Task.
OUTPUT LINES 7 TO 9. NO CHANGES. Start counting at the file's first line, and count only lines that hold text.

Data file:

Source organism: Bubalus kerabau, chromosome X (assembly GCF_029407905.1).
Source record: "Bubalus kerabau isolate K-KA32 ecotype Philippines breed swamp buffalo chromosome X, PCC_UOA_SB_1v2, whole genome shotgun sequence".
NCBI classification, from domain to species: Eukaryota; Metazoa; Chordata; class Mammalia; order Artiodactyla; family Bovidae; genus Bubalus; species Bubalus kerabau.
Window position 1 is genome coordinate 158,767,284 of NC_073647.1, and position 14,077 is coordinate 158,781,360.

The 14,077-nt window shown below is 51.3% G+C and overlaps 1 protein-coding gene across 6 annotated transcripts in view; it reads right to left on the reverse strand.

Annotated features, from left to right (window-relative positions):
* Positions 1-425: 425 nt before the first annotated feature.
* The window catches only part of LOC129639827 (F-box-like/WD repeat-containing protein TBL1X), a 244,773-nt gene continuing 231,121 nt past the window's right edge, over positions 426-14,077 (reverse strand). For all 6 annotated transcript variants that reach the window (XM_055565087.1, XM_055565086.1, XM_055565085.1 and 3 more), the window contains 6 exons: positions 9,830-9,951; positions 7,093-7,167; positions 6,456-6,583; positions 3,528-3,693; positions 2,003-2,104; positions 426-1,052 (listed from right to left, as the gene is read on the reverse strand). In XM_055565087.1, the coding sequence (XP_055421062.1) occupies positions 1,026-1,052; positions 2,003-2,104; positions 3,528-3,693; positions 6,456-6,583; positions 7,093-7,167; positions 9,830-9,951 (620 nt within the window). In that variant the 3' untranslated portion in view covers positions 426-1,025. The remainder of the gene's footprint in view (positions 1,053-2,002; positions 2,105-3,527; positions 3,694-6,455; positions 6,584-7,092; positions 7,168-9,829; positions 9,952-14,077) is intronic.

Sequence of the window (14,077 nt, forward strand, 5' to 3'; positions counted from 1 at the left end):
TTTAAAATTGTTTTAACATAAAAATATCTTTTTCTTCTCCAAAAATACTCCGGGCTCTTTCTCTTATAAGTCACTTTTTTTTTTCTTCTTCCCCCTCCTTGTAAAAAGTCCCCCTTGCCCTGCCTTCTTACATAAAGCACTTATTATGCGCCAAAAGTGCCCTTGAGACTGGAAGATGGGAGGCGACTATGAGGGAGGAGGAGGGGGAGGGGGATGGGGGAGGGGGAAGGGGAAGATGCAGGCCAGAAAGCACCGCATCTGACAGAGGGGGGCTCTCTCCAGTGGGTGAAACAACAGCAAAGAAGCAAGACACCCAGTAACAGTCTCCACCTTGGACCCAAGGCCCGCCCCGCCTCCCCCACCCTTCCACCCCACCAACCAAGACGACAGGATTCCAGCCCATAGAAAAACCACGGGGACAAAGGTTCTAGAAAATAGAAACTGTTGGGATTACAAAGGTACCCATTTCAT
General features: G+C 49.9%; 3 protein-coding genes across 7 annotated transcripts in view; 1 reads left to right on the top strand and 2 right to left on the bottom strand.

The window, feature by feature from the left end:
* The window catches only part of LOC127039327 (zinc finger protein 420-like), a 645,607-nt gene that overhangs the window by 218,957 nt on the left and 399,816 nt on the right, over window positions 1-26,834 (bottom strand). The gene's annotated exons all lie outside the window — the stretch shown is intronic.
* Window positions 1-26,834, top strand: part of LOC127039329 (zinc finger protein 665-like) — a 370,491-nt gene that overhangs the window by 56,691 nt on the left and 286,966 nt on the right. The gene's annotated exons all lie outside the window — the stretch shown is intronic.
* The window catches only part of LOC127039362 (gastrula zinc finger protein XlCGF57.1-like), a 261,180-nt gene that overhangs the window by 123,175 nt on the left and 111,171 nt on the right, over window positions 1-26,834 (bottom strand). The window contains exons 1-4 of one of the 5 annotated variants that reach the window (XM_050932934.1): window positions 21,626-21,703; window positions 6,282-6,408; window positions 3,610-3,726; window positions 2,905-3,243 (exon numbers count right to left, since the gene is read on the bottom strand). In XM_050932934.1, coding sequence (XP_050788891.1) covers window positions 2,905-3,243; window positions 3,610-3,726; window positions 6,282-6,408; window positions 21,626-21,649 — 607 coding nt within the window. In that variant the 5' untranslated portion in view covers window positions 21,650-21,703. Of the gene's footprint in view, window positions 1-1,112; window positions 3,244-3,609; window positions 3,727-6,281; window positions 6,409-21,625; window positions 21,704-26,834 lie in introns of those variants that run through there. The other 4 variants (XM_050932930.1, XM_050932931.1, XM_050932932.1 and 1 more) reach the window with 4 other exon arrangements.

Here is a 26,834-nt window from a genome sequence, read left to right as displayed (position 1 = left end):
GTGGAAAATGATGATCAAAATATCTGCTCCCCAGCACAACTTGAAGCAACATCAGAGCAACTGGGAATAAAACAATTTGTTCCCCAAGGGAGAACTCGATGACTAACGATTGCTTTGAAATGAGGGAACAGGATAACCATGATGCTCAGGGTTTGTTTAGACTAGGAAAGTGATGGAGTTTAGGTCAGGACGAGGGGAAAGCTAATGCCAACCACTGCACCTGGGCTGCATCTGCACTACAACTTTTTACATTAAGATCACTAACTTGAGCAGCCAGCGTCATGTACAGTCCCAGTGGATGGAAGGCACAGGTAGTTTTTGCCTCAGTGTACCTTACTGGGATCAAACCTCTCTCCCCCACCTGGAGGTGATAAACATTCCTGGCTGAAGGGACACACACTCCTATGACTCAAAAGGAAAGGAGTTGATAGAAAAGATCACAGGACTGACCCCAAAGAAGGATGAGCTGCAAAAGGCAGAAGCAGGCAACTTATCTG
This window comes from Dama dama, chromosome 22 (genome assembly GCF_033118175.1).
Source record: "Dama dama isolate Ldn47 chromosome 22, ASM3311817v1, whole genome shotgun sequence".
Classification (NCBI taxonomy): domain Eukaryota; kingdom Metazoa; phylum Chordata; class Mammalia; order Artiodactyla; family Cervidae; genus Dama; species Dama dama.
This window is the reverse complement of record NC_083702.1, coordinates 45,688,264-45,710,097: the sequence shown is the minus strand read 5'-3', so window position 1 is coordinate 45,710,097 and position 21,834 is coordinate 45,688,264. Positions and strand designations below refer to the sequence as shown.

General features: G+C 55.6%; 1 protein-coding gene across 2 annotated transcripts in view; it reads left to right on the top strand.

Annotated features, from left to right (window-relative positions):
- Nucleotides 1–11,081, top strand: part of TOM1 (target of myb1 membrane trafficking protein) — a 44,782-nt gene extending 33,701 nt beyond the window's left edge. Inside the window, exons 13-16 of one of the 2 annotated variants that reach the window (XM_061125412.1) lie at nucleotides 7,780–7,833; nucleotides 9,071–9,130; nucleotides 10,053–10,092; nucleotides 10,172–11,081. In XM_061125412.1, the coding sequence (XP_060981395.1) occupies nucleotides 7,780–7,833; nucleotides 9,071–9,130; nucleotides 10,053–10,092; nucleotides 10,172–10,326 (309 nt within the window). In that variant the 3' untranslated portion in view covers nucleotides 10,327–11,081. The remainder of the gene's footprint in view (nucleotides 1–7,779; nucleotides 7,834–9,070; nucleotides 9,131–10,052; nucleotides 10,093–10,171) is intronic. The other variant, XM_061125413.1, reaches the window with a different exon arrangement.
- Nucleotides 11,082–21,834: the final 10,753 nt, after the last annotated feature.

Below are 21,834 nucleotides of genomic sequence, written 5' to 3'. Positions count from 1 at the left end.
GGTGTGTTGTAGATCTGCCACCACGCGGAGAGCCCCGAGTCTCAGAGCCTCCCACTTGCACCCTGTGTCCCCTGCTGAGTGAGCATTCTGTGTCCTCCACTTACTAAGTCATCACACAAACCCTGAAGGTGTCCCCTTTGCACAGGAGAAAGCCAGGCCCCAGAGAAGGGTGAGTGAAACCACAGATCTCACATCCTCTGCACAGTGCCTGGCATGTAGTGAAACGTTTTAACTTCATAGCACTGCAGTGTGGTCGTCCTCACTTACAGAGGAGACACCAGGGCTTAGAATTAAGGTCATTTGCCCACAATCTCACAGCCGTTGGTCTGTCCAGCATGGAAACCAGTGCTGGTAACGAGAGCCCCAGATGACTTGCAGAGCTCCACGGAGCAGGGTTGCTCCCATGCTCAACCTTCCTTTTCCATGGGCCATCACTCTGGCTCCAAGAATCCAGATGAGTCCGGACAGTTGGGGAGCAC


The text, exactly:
* Positions 1-425: 425 nt before the first annotated feature.
* The window catches only part of LOC129639827 (F-box-like/WD repeat-containing protein TBL1X), a 244,773-nt gene continuing 231,121 nt past the window's right edge, over positions 426-14,077 (reverse strand). For all 6 annotated transcript variants that reach the window (XM_055565087.1, XM_055565086.1, XM_055565085.1 and 3 more), the window contains 6 exons: positions 9,830-9,951; positions 7,093-7,167; positions 6,456-6,583; positions 3,528-3,693; positions 2,003-2,104; positions 426-1,052 (listed from right to left, as the gene is read on the reverse strand). In XM_055565087.1, the coding sequence (XP_055421062.1) occupies positions 1,026-1,052; positions 2,003-2,104; positions 3,528-3,693; positions 6,456-6,583; positions 7,093-7,167; positions 9,830-9,951 (620 nt within the window). In that variant the 3' untranslated portion in view covers positions 426-1,025. The remainder of the gene's footprint in view (positions 1,053-2,002; positions 2,105-3,527; positions 3,694-6,455; positions 6,584-7,092; positions 7,168-9,829; positions 9,952-14,077) is intronic.

Sequence of the window (14,077 nt, forward strand, 5' to 3'; positions counted from 1 at the left end):